The Internet is a treasure chest of amazing finds. At times, you come across certain images and pieces of information that truly blows your mind. But another thing about the Internet is that not everything you find in there is really true. Here are 10 hoaxes that found their way to 'believability' thanks to the internet.
1. A photo that went viral on Facebook with the title, "India during Diwali."
This message went viral in India on the occasion of Diwali. The message came with a picture showing the satellite image of the Indian map during the day, followed by the same during the night, appearing bright and colorful throughout. However, the message was a hoax. The image in question is put up by National Geophysical Data Center of the National Oceanic and Atmospheric Administration, USA and is actually a composite satellite view of India at night, showing the change in night illumination during the period 1992-2003. Satellite data from the year 1992 is shown in blue color, 1998 green colored, and that in 2003 is colored red. This stunning composite satellite image of India at night was developed by NASA so as to illustrate the increasing population of India over the years.
2. The "Original" Swiss Bank statement to India.
There are so many false features in the letter that it's a miracle anyone actually believed it. Firstly, the official address to India is "Government of India" and not "Indian Government." Secondly, the amount in the bank accounts are mentioned in INR, that too using the Indian denomination system whereas the Swiss bank operates in US dollars, Euro pound, and GB pound, not INR. The telephone code of the bank mentioned in the address section of the letter is 0044, which is actually the code for the U.K. The international code of Switzerland is 0041. Also, the sign of the bank manager is on the right side end of the letter, where as the European system of communication and correspondence uses the left corner of the page for signatures.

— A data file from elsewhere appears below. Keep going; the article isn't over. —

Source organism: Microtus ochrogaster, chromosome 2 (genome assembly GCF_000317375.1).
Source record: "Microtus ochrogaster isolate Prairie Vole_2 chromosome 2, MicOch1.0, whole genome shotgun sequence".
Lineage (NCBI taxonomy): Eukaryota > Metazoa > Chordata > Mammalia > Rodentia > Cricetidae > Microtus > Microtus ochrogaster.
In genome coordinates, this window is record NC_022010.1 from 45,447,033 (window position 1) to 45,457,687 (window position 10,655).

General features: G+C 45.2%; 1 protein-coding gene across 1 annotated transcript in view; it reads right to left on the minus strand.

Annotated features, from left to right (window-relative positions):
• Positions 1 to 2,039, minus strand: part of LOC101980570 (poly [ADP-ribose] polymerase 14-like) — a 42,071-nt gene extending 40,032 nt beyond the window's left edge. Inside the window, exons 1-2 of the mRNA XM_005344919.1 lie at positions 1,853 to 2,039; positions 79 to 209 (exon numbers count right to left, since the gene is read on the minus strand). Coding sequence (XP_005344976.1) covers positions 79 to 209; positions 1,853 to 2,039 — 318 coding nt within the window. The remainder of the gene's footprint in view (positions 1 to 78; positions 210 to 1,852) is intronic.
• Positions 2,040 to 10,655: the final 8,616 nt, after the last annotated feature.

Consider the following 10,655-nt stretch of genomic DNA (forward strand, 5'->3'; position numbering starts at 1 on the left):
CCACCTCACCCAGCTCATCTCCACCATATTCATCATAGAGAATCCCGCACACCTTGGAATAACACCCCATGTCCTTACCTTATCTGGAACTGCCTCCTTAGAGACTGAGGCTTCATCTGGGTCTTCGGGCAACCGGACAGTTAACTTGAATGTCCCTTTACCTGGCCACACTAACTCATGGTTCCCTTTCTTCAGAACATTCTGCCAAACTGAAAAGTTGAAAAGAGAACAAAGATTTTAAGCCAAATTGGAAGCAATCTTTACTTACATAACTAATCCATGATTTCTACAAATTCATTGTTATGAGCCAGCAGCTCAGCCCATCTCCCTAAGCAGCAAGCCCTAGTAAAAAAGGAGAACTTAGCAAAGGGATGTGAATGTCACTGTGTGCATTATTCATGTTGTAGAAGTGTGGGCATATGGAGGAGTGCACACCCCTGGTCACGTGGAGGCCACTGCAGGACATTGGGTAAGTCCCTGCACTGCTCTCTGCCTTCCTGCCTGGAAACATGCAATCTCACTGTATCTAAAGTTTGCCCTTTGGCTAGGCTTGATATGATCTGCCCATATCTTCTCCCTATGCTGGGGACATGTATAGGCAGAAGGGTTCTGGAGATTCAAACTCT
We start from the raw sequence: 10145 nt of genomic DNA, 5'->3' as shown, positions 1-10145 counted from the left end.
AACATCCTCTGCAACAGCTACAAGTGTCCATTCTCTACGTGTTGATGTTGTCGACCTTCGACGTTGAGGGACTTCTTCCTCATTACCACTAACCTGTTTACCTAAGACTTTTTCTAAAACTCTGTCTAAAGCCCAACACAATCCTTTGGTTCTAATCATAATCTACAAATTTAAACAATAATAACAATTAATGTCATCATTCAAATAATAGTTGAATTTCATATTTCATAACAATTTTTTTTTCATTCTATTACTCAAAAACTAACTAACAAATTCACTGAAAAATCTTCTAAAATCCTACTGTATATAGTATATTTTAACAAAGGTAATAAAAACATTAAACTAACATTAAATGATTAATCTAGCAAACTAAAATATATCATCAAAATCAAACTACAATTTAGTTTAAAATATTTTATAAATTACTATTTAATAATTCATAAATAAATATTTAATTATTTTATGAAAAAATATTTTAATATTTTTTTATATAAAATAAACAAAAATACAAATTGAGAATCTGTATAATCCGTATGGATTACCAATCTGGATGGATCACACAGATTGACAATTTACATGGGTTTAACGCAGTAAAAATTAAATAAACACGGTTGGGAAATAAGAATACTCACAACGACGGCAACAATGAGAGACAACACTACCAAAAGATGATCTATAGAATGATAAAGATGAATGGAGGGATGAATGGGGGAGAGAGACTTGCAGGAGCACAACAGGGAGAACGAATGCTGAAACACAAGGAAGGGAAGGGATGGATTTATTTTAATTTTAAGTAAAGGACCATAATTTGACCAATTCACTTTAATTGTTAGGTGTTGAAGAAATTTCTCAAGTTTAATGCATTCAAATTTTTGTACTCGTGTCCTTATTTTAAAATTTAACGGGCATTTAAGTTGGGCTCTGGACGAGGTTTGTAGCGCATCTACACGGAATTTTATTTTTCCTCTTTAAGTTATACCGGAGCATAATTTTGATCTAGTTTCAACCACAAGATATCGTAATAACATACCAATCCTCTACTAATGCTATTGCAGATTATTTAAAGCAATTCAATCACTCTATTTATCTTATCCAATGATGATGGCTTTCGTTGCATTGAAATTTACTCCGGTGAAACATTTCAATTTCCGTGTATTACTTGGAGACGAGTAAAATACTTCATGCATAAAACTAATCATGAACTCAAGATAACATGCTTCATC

3. The Indian three headed snake.
This picture showing a live three headed snake on an Indian road started circulating on many social networking websites. The message that comes with the picture states that it is a beautiful creation of nature. The story however, is a hoax. The three headed snake picture is not real, it is a photoshopped one.
4. "UNESCO declares Indian National Anthem as best in the world."
This story was very widely circulating through emails, blogs and social networking sites. The message claiming that the Indian national anthem "Jana gana mana.." was selected as the best in the world by UNESCO was never heard of or confirmed by any kind of news or media reports. If the story was factual, it would have definitely received wide attention from the media. If the UNESCO released such a statement, it would be readily available on their official website, which is no where to be seen. India Today wrote to UNESCO to get clarity on these stories and got a confirmation message from UNESCO that these messages were indeed a hoax.
5. Indian woman gives birth to 11 kids at once!